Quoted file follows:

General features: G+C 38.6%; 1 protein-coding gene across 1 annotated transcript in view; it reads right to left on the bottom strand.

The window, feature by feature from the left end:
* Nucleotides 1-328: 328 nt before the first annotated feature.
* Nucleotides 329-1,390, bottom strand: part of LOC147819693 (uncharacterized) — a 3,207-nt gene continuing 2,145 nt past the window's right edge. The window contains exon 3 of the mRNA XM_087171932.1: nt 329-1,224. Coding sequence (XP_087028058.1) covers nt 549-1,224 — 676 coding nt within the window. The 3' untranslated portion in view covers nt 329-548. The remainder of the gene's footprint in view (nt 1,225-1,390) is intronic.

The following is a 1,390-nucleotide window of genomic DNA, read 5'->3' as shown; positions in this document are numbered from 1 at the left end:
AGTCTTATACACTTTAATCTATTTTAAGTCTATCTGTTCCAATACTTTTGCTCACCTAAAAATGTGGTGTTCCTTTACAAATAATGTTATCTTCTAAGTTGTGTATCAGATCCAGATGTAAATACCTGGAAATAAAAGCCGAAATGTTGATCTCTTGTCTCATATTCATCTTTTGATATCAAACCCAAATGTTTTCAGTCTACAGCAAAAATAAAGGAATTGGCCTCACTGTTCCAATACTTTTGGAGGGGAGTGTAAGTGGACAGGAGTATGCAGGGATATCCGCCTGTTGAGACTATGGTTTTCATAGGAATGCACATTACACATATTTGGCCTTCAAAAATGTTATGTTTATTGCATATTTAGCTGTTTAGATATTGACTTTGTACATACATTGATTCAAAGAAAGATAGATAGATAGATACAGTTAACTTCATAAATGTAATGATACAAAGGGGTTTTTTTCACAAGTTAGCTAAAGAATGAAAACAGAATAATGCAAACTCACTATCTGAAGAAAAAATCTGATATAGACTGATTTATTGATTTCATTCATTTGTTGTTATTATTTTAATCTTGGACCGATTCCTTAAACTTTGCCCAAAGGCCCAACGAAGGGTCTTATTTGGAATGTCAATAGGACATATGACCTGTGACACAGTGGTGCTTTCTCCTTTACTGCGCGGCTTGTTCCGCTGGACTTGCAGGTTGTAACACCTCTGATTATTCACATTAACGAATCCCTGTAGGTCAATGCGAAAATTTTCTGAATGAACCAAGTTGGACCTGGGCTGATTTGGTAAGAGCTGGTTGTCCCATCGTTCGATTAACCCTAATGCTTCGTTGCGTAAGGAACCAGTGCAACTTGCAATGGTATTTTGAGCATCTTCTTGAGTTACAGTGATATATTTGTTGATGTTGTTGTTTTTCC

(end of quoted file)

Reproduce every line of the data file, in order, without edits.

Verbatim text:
General features: G+C 38.6%; 1 protein-coding gene across 1 annotated transcript in view; it reads right to left on the bottom strand.

The window, feature by feature from the left end:
* Nucleotides 1-328: 328 nt before the first annotated feature.
* Nucleotides 329-1,390, bottom strand: part of LOC147819693 (uncharacterized) — a 3,207-nt gene continuing 2,145 nt past the window's right edge. The window contains exon 3 of the mRNA XM_087171932.1: nt 329-1,224. Coding sequence (XP_087028058.1) covers nt 549-1,224 — 676 coding nt within the window. The 3' untranslated portion in view covers nt 329-548. The remainder of the gene's footprint in view (nt 1,225-1,390) is intronic.

The following is a 1,390-nucleotide window of genomic DNA, read 5'->3' as shown; positions in this document are numbered from 1 at the left end:
AGTCTTATACACTTTAATCTATTTTAAGTCTATCTGTTCCAATACTTTTGCTCACCTAAAAATGTGGTGTTCCTTTACAAATAATGTTATCTTCTAAGTTGTGTATCAGATCCAGATGTAAATACCTGGAAATAAAAGCCGAAATGTTGATCTCTTGTCTCATATTCATCTTTTGATATCAAACCCAAATGTTTTCAGTCTACAGCAAAAATAAAGGAATTGGCCTCACTGTTCCAATACTTTTGGAGGGGAGTGTAAGTGGACAGGAGTATGCAGGGATATCCGCCTGTTGAGACTATGGTTTTCATAGGAATGCACATTACACATATTTGGCCTTCAAAAATGTTATGTTTATTGCATATTTAGCTGTTTAGATATTGACTTTGTACATACATTGATTCAAAGAAAGATAGATAGATAGATACAGTTAACTTCATAAATGTAATGATACAAAGGGGTTTTTTTCACAAGTTAGCTAAAGAATGAAAACAGAATAATGCAAACTCACTATCTGAAGAAAAAATCTGATATAGACTGATTTATTGATTTCATTCATTTGTTGTTATTATTTTAATCTTGGACCGATTCCTTAAACTTTGCCCAAAGGCCCAACGAAGGGTCTTATTTGGAATGTCAATAGGACATATGACCTGTGACACAGTGGTGCTTTCTCCTTTACTGCGCGGCTTGTTCCGCTGGACTTGCAGGTTGTAACACCTCTGATTATTCACATTAACGAATCCCTGTAGGTCAATGCGAAAATTTTCTGAATGAACCAAGTTGGACCTGGGCTGATTTGGTAAGAGCTGGTTGTCCCATCGTTCGATTAACCCTAATGCTTCGTTGCGTAAGGAACCAGTGCAACTTGCAATGGTATTTTGAGCATCTTCTTGAGTTACAGTGATATATTTGTTGATGTTGTTGTTTTTCC